Genetic Units Based Reservoir Characterization using a Normalized Pore Throat Radius for the Clastic System: Niger Delta as Field Case Study

Onuh, Haruna Monday (2016-12-12)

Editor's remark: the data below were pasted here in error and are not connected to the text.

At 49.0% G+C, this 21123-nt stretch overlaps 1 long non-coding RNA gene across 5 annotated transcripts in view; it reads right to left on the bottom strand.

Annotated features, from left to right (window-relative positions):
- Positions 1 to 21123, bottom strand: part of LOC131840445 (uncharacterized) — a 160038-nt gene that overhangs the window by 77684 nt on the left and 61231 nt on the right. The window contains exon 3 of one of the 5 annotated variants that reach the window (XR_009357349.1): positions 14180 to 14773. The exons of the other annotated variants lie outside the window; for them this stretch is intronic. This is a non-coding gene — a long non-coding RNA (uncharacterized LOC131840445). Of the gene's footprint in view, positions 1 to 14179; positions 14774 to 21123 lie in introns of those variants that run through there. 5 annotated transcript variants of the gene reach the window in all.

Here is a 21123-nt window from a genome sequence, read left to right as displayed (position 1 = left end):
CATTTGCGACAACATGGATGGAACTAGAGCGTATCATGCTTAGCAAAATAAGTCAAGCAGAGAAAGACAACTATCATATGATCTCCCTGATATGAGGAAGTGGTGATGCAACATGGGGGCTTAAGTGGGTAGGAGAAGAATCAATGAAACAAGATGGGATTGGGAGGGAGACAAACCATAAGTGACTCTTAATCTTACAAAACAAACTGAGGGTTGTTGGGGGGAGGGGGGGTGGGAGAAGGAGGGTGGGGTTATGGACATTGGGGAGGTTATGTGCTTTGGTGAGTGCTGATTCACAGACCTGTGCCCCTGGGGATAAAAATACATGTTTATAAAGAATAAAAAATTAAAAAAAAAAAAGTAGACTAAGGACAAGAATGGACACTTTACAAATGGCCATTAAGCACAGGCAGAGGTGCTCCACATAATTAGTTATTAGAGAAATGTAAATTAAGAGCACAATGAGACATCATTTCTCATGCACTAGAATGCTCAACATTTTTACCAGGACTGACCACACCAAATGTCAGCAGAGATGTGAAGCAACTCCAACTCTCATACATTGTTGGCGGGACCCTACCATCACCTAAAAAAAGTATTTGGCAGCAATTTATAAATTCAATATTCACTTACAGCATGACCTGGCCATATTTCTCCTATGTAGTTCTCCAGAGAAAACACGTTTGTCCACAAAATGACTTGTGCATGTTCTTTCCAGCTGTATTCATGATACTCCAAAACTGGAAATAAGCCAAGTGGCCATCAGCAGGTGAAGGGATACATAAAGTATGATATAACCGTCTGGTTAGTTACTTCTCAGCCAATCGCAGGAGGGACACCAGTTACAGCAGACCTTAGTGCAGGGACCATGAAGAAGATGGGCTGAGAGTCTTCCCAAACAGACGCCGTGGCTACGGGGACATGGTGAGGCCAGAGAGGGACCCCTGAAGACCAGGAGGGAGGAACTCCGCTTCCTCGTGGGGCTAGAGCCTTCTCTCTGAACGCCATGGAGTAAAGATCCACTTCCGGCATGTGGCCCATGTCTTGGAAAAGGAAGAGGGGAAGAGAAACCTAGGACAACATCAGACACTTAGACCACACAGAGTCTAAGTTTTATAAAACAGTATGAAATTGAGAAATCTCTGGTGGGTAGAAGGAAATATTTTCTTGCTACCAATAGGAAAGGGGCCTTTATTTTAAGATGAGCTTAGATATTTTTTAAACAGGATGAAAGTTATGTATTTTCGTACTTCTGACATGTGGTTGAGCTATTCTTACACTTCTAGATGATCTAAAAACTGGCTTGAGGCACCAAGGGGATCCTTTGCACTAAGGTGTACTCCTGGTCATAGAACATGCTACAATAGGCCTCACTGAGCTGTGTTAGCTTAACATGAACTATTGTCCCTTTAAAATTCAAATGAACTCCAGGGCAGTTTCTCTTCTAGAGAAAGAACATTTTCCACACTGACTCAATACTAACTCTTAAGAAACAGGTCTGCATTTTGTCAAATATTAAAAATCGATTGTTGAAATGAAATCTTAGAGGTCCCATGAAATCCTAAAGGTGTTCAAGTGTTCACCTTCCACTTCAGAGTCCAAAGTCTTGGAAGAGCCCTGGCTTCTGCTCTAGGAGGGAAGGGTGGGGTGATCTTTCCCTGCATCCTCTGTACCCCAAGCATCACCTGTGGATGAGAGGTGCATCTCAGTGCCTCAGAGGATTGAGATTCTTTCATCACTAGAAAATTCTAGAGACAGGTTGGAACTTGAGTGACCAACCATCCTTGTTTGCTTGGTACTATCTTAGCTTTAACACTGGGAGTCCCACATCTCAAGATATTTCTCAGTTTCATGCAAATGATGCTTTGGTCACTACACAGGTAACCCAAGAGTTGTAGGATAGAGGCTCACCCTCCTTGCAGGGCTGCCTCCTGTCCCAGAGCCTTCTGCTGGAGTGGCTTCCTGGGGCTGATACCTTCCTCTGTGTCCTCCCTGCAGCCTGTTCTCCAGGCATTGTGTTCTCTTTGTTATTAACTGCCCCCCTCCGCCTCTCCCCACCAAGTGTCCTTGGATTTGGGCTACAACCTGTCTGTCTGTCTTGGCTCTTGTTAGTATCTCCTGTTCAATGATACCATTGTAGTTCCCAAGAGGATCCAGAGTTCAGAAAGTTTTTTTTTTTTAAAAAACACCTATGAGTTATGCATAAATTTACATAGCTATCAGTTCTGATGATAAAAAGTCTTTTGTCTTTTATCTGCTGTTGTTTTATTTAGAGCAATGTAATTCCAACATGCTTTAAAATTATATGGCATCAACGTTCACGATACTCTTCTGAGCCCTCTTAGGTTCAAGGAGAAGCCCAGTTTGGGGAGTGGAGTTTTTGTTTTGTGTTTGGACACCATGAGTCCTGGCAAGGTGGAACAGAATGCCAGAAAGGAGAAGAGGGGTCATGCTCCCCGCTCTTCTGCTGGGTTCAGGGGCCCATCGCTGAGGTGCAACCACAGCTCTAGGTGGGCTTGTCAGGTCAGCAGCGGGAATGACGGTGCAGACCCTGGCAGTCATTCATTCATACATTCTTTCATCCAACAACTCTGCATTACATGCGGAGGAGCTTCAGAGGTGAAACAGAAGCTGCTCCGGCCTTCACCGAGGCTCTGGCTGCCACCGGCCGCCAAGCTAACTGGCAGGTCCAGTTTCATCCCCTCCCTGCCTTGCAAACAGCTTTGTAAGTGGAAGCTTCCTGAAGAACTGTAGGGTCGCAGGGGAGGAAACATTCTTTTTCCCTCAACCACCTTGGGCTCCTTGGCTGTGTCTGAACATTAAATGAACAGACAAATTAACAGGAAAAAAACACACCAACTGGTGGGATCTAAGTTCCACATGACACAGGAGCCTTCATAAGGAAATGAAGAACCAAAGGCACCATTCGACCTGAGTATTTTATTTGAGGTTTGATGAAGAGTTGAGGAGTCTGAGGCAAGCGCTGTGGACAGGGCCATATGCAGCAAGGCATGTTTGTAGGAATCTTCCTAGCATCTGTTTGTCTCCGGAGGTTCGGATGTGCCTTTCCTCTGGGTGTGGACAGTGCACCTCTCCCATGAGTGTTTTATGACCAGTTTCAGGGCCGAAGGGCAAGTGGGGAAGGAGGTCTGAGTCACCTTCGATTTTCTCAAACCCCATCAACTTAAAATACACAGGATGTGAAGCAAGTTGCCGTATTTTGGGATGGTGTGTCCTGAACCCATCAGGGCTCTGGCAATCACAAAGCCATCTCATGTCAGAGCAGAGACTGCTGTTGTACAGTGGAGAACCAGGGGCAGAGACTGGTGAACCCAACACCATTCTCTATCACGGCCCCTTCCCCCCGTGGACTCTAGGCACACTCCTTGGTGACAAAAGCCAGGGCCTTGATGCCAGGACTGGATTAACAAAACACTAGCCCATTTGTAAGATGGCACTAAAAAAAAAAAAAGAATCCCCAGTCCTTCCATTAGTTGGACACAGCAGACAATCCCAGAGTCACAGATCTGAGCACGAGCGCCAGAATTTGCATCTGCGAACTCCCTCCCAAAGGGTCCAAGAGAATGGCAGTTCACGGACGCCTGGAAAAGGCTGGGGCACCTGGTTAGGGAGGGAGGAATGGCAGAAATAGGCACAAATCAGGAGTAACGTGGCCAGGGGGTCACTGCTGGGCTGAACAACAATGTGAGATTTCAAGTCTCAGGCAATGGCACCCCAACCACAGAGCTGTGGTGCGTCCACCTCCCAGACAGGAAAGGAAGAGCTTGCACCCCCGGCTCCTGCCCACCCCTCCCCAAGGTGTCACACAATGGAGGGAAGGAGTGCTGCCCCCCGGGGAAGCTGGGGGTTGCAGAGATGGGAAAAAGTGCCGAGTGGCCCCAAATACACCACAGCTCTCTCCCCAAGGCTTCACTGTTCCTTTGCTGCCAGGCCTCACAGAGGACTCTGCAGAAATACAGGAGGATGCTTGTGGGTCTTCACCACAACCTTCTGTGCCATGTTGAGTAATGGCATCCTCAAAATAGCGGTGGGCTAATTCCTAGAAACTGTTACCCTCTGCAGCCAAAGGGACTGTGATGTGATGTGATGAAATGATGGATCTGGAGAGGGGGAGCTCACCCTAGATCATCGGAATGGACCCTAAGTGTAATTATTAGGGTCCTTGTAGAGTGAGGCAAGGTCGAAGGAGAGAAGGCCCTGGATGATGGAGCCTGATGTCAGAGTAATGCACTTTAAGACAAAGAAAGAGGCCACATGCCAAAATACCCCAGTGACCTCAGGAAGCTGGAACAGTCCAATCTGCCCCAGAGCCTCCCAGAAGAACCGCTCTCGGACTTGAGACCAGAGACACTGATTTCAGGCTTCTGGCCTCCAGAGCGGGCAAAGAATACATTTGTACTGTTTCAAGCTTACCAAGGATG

Globally, 30–50% of hydrocarbon volumes in silici-clastic reservoirs are contained within the thin-bedded pay. In the Niger Delta deep water assets, over 30% of in-place volumes are found within the complex turbidites. The presence of multi-pore architecture within such facies makes their description from petrophysics very complex. With the quest for hydrocarbon prospects in frontier deep water settings characterized by such complex rock fabric, detailed reservoir characterization is essential for accurate field management and production optimization. The focus of this work is to characterize complex reservoir pore systems at core scale based on genetic reservoir unit averages and to provide improved models for petrophysical evaluation using a normalized pore throat radius approach for clastic reservoirs. New methods are presented for modelling permeability in rocks with multimodal pore throat size distributions using Niger Delta field as case study. The statistical significance of the coefficients in the proposed relationships for various genetic reservoir units was verified using α-level of 0.05; and the results indicate that the proposed model is very unlikely to have occurred by chance. Two methodologies are presented for upscaling from core plug to log scale–genetic unit averages of pseudo normalized pore throat radius as input parameter to the proposed model. This study also presents improved methodology for generating capillary pressures from NMR T2 relaxation time using a genetic unit based averages of the kappa scaling parameter proposed by Volokitin et al. The improved methodology is also applicable to conventional geophysical logs for estimating capillary pressure in the absence of NMR T2 data. Comparative analyses indicate that the proposed methodology is an excellent improvement over existing methods (e.g., Reservoir Quality Index, Leverett J-Function, Stratigraphic Modified Lorenz Plot) for characterizing hydraulic flow units. Additionally, efficiency of the proposed methodology is demonstrated by comparison of estimated permeabilities versus core permeabilities from four depobelts in the Niger Delta. Permeabilities were derived from existing methodologies including Genetic Unit Averages of FZI’s, Neural Network Permeability, NMR based Schlumberger Doll Research (SDR) and Coates correlations. It is concluded that the proposed methodology is a superior and practical tool for reservoir characterization.